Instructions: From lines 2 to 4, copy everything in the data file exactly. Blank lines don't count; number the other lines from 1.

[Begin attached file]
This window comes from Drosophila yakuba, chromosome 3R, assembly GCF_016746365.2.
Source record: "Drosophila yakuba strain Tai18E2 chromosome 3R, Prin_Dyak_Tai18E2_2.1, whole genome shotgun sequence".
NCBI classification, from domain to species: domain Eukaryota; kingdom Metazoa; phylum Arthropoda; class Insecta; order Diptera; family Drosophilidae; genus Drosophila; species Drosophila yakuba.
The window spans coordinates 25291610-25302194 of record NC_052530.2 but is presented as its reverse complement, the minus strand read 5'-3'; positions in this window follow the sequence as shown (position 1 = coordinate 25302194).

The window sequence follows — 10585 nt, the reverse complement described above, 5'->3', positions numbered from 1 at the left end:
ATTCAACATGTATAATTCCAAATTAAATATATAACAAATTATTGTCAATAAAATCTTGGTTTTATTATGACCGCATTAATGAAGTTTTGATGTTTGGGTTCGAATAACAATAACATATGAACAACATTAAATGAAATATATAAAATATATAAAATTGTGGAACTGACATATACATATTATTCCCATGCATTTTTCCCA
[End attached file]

Source record: "Drosophila yakuba strain Tai18E2 chromosome 3R, Prin_Dyak_Tai18E2_2.1, whole genome shotgun sequence".
NCBI classification, from domain to species: domain Eukaryota; kingdom Metazoa; phylum Arthropoda; class Insecta; order Diptera; family Drosophilidae; genus Drosophila; species Drosophila yakuba.
The window spans coordinates 25291610-25302194 of record NC_052530.2 but is presented as its reverse complement, the minus strand read 5'-3'; positions in this window follow the sequence as shown (position 1 = coordinate 25302194).